The annual Ig Nobel Prizes were held on September 13th this year. The Ig Nobel Prize ceremony rewards research that ‘first make people laugh, and then think’. Some of the winners this year: the research into whether riding on some types of roller-coasters is an effective way of removing kidney stones (turns out it is), or the research into whether you could actually survive on cannibalism (turns out you can’t).
One thing is for sure: you’ll see plenty more humor here than at any other conference. But what could you learn from this event?
Put an 8-year old girl on stage
First off: things don’t always have to be serious.
The Ig Nobel Prizes are a series of long-standing crazy traditions. The audience throws paper airplanes onto the stage, the prizes are often mediocre crafts being awarded by real Nobel laureates, and last but not least there is an 8-year old girl who will adamantly urge speakers to stop speaking when their presentations go overtime. That little girl can also help you to keep your presentation within bounds.
Please stop, I’m bored
During the Ig Nobel awards ceremony in 1998, many of the researchers went over their speaking time. As a result, the ceremony took longer than scheduled, people wanted to go home and some speakers were given less time to speak. Something had to change, and so in 1998 Miss Sweetie Poo was introduced: a cute little 8-year old girl wearing a frilly white dress.
Whenever a speaker goes over his or her time, Miss Sweetie Poo will march right up to the researcher and cry out: ‘Please stop, I’m bored’. She continues doing this, in a quite irritating manner too, until the speaker stops speaking. Turns out this is a very effective way of making even the most serious researcher round off his talk with a smile.
Miss Sweetie Poo solves two problems at once:
- Adults would never say this
Have you ever seen an adult timekeeper ‘urge’ another adult to round off? Often, this person will position himself to the side of the stage, clear his throat and make a couple of subtle hand gestures (that are of course noticed by the entire audience) to signal the speaker to stop talking.
Far from effective. The speaker will, more than once, pretend to not see the timekeeper, or will simply interpret the signal as ‘I must have another five minutes’.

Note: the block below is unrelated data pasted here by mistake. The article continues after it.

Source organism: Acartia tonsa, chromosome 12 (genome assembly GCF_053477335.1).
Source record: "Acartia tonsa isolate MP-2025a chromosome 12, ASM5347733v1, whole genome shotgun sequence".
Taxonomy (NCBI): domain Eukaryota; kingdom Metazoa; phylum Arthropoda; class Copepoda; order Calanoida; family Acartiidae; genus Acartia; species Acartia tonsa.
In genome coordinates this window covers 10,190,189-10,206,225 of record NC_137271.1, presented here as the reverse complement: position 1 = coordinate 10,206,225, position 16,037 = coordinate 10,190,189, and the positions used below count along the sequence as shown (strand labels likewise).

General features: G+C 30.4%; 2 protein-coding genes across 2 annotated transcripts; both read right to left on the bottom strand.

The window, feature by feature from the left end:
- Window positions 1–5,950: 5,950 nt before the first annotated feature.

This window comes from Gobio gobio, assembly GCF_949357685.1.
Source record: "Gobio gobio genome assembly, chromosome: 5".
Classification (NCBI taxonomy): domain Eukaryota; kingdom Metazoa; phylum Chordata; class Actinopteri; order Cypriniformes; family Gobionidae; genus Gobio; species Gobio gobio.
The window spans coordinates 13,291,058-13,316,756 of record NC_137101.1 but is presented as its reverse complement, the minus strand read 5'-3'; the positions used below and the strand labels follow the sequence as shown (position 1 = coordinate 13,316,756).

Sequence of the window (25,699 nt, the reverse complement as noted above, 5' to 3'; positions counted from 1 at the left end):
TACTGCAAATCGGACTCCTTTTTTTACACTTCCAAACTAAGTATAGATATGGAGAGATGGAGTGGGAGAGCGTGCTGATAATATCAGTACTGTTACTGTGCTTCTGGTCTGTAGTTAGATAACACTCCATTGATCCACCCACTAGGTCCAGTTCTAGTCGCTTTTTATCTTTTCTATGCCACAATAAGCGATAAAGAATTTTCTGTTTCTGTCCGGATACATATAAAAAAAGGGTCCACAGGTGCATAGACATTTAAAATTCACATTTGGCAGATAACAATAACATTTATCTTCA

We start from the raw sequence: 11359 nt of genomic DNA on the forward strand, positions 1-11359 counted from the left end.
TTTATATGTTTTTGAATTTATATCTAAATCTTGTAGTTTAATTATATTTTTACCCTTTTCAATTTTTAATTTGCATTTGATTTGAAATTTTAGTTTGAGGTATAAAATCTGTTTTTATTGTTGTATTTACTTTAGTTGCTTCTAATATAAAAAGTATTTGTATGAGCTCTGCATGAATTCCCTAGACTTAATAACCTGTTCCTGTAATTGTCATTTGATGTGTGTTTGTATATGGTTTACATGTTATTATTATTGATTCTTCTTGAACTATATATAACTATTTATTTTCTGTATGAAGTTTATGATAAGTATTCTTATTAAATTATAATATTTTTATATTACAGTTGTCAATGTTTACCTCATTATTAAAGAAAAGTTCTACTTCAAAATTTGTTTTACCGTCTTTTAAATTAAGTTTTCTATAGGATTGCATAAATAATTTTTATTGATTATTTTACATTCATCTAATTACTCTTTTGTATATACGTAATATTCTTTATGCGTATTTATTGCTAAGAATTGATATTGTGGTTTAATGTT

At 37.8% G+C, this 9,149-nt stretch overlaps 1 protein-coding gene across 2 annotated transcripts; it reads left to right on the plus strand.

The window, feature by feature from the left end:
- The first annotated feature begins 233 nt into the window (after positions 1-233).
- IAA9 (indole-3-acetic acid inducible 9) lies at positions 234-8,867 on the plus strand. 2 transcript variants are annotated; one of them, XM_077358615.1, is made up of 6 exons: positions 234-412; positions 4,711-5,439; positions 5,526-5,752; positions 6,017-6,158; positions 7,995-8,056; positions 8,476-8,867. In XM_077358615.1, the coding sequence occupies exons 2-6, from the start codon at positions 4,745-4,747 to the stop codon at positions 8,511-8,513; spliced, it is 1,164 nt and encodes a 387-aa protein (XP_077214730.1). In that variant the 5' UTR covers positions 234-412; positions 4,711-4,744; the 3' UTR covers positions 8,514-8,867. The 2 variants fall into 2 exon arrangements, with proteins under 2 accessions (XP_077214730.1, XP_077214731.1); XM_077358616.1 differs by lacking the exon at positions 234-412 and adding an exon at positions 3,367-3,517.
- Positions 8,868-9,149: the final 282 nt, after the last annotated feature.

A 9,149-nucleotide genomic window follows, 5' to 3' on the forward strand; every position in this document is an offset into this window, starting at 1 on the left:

- The speaker does not feel offended and will immediately stop
The girl walks onto the stage; the audience will often see her approaching before the speaker does. You hear them giggle. Although the speaker will soon crack a smile too, his eyes will reveal that he sure would have liked to continue speaking.But this girl can’t be ignored. ‘Oh, I’m in trouble’, the speaker says and he will exit the stage. If you clearly inform the presenters beforehand that this little girl will appear as soon as they go overtime, they will certainly have no issue with this and will not feel offended.
How can you use this to your advantage?
As an organizer:
Determine a clear signal to make speakers round off their talk. This could be a countdown alarm, someone in a monkey costume appearing on the stage, perhaps someone ringing a bell, or simply closing the curtain on them. Whichever trick you choose, keep in mind:
- Make it something no speaker can ignore. You holding up a stop sign can easily be ignored by the speaker. Just as easily as some moderator coming to cough to the side of the stage. You want that speaker to stop speaking. Now.
- Announce your time management system in advance, to both the audience as well as the speaker. Very important. This way you won’t catch the speaker by surprise and they can even prepare for the possibility of going overtime. This shows respect for the speaker, he will be able to laugh things off and better prepare his talk.
As a speaker:
The organizers may not have a time management system in place. This means you will need to keep yourself in check. And no, even when you have everyone captivated, you may not just keep going. Ten minutes is ten minutes, a half hour is a half hour.
Just recently, I presented at the amazing Fri3d Camp. Due to technical issues, my scheduled half hour talk was delayed by ten minutes. What did I do? I cut down my presentation to ten minutes. That hurt, as I had meant to share something very interesting in those last ten minutes, but I didn’t do it out of respect for the next speaker.
But what if you do go overtime? Just imagine an 8-year old girl walking over to you on stage, saying: ‘Please stop, I’m bored’. And while this may crush your speaker’s heart and you probably had one hundred more interesting facts to share, do not go overtime. Period.
5 rules of thumb for effective time management
Nonetheless afraid of going overtime? Read our blog post “Never go overtime again during your presentation’